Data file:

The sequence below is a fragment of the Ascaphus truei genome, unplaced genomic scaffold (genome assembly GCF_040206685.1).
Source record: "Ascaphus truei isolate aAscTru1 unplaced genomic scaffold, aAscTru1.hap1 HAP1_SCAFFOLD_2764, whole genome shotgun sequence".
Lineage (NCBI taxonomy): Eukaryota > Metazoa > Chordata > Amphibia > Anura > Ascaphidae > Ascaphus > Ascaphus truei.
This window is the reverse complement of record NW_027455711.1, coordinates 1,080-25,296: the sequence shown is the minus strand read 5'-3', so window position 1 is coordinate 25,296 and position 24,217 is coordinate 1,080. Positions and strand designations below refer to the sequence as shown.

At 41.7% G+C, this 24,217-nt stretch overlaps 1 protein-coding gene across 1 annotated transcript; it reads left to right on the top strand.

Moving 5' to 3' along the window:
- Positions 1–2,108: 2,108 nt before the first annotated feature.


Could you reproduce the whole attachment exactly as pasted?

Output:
The sequence below is a fragment of the Ascaphus truei genome, unplaced genomic scaffold (genome assembly GCF_040206685.1).
Source record: "Ascaphus truei isolate aAscTru1 unplaced genomic scaffold, aAscTru1.hap1 HAP1_SCAFFOLD_2764, whole genome shotgun sequence".
Lineage (NCBI taxonomy): Eukaryota > Metazoa > Chordata > Amphibia > Anura > Ascaphidae > Ascaphus > Ascaphus truei.
This window is the reverse complement of record NW_027455711.1, coordinates 1,080-25,296: the sequence shown is the minus strand read 5'-3', so window position 1 is coordinate 25,296 and position 24,217 is coordinate 1,080. Positions and strand designations below refer to the sequence as shown.

At 41.7% G+C, this 24,217-nt stretch overlaps 1 protein-coding gene across 1 annotated transcript; it reads left to right on the top strand.

Moving 5' to 3' along the window:
- Positions 1–2,108: 2,108 nt before the first annotated feature.